Testaments: George W. Bush


This week, John Peeler presents “Testaments,” a series of poems that take the form of valedictory statements by each of the postwar presidents, in the poetic manner of Edgar Lee Masters’ Spoon River Anthology.

George W. Bush

They misunderestimated me.
I’m the decider, and I decide what’s best.
I’m going to try to see if I can remember as much to make it sound like I’m smart on the subject.
And my concern, David, is several.
You know, one of the hardest parts of my job is to connect Iraq to the war on terror.
I think we are welcomed, but it was not a peaceful welcome.
The illiteracy level of our children are appalling.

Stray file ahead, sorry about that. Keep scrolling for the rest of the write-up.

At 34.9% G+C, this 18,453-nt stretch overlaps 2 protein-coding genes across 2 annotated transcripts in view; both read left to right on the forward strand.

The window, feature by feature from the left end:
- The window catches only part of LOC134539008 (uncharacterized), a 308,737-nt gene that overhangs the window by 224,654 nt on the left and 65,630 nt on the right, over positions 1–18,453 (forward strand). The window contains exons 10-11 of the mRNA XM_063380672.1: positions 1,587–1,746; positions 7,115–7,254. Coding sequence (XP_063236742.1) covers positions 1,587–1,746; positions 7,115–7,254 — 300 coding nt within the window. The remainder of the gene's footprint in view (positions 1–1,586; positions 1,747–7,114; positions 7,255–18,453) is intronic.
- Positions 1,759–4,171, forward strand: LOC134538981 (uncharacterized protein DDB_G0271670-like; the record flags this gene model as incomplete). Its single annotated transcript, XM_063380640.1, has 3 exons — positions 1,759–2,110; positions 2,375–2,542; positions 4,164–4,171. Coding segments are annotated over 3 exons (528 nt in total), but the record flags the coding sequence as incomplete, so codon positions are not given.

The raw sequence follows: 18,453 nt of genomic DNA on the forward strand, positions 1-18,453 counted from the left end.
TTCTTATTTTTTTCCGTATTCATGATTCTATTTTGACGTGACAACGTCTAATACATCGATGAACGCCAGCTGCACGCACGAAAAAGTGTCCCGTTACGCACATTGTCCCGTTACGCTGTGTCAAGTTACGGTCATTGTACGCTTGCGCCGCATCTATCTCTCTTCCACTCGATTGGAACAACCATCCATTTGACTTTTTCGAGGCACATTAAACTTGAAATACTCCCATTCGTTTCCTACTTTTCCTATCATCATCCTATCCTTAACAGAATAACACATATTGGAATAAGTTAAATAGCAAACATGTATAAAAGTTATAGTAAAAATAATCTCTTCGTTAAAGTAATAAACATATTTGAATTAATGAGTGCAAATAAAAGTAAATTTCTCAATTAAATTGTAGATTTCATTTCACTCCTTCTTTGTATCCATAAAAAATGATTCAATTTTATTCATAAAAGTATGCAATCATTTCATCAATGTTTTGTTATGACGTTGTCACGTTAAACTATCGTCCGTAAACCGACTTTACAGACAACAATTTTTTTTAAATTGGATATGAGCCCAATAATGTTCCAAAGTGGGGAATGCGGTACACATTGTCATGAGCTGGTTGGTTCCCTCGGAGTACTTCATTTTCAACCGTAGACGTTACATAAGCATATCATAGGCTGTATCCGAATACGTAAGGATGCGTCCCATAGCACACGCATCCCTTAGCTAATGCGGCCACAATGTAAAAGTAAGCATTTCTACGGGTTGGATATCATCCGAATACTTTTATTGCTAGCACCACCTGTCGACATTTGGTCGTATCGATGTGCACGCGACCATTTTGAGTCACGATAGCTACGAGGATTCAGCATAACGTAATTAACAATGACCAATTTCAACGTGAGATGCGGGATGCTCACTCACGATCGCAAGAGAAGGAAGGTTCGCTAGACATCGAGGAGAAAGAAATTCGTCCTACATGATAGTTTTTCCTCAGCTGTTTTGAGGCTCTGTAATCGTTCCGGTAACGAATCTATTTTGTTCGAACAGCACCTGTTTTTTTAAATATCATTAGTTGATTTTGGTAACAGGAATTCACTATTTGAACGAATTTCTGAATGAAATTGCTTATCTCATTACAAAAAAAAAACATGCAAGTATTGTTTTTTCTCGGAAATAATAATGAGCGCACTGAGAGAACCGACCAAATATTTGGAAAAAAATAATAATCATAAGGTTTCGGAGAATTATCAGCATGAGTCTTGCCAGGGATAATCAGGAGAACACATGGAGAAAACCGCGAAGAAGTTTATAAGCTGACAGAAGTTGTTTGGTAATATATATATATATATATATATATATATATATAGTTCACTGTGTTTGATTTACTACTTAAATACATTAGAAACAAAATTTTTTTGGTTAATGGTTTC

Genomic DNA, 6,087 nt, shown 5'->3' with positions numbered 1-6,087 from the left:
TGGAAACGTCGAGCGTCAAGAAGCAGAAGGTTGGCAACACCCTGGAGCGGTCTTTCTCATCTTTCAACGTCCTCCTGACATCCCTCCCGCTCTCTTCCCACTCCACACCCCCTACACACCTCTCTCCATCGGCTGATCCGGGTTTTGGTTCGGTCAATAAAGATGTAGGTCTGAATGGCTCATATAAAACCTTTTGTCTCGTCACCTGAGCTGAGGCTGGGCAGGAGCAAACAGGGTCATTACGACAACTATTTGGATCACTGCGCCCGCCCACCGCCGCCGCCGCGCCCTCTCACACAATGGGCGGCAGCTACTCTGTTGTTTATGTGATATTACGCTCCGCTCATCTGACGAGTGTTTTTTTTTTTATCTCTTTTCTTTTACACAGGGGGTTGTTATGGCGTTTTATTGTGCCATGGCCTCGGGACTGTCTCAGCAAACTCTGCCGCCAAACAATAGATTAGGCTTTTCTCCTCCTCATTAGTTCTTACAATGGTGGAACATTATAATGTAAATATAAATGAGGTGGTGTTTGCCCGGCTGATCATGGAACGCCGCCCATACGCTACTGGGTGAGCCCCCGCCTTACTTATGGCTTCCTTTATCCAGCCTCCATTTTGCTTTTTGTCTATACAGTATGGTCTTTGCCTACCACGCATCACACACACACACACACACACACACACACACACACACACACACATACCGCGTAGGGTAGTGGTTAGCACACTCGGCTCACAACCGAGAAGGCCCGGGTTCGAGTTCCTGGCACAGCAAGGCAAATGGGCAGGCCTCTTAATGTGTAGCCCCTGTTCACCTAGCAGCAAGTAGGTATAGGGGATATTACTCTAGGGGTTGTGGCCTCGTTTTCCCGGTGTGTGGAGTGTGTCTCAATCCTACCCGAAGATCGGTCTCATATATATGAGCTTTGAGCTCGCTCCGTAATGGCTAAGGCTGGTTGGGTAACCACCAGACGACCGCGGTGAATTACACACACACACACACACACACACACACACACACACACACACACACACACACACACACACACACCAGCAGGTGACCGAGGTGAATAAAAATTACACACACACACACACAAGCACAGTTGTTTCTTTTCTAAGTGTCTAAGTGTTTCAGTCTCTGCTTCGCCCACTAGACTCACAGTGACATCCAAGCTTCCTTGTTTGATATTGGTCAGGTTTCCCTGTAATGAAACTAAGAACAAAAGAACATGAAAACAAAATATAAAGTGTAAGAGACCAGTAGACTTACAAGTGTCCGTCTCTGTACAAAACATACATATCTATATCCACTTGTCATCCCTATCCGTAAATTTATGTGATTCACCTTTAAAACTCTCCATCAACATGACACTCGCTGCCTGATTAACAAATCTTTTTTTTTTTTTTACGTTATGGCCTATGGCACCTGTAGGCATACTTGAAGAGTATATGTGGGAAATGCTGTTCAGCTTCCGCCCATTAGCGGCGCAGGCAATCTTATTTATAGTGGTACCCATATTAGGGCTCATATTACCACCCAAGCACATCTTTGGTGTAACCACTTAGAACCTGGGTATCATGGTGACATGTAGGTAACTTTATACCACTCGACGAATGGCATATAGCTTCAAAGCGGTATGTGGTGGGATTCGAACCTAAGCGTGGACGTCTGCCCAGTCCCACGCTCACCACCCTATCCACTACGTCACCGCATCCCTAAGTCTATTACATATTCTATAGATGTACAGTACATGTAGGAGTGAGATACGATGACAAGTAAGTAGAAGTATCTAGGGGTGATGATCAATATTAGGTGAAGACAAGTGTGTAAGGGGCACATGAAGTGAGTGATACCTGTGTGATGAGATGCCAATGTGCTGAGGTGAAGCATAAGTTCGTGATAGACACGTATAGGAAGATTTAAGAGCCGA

You teach a child to read, and he or her will be able to pass a literacy test.
We shouldn’t fear a world that is more interacted.
Those who enter the country illegally violate the law.
We need an energy bill that encourages consumption.
One has a stronger hand when there’s more people playing your same cards.
You never know what your history is going to be like until long after you’re gone.
I’m the master of low expectations.

Published by the LA Progressive on November 1, 2008
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About John Peeler

John Peeler is a retired professor of political science at Bucknell University, specializing in Latin American and international affairs. His op-ed essays have appeared in The Christian Science Monitor and USA Today, as well as many in local papers in central Pennsylvania where he lives. He has had letters published in both the New York Times and the Washington Post.